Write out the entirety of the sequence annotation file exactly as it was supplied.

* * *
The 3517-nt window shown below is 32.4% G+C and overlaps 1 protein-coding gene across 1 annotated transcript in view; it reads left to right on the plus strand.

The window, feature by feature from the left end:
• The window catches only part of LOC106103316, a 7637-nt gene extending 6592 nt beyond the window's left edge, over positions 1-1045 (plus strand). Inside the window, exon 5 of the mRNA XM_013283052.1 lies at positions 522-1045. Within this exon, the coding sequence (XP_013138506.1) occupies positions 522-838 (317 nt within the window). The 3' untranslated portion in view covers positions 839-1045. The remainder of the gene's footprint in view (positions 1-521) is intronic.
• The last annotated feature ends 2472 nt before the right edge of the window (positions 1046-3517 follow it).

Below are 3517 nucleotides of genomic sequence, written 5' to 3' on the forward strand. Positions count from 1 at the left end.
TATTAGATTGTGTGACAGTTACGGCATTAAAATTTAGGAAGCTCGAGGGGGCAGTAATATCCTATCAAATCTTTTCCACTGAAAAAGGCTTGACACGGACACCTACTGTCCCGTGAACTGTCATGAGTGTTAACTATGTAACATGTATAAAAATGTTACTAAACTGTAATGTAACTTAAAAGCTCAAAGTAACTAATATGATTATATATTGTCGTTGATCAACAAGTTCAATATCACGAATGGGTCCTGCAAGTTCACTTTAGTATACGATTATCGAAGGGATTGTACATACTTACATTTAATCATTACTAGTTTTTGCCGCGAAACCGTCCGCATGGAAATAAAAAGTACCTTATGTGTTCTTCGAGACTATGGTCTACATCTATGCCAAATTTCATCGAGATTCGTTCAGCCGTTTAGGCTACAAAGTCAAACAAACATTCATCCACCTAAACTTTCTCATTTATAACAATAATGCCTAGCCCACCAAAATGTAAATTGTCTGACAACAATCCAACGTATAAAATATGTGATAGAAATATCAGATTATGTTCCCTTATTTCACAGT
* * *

The 3517-nt window shown below is 32.4% G+C and overlaps 1 protein-coding gene across 1 annotated transcript in view; it reads left to right on the plus strand.

The window, feature by feature from the left end:
• The window catches only part of LOC106103316, a 7637-nt gene extending 6592 nt beyond the window's left edge, over positions 1-1045 (plus strand). Inside the window, exon 5 of the mRNA XM_013283052.1 lies at positions 522-1045. Within this exon, the coding sequence (XP_013138506.1) occupies positions 522-838 (317 nt within the window). The 3' untranslated portion in view covers positions 839-1045. The remainder of the gene's footprint in view (positions 1-521) is intronic.
• The last annotated feature ends 2472 nt before the right edge of the window (positions 1046-3517 follow it).

Below are 3517 nucleotides of genomic sequence, written 5' to 3' on the forward strand. Positions count from 1 at the left end.
TATTAGATTGTGTGACAGTTACGGCATTAAAATTTAGGAAGCTCGAGGGGGCAGTAATATCCTATCAAATCTTTTCCACTGAAAAAGGCTTGACACGGACACCTACTGTCCCGTGAACTGTCATGAGTGTTAACTATGTAACATGTATAAAAATGTTACTAAACTGTAATGTAACTTAAAAGCTCAAAGTAACTAATATGATTATATATTGTCGTTGATCAACAAGTTCAATATCACGAATGGGTCCTGCAAGTTCACTTTAGTATACGATTATCGAAGGGATTGTACATACTTACATTTAATCATTACTAGTTTTTGCCGCGAAACCGTCCGCATGGAAATAAAAAGTACCTTATGTGTTCTTCGAGACTATGGTCTACATCTATGCCAAATTTCATCGAGATTCGTTCAGCCGTTTAGGCTACAAAGTCAAACAAACATTCATCCACCTAAACTTTCTCATTTATAACAATAATGCCTAGCCCACCAAAATGTAAATTGTCTGACAACAATCCAACGTATAAAATATGTGATAGAAATATCAGATTATGTTCCCTTATTTCACAGT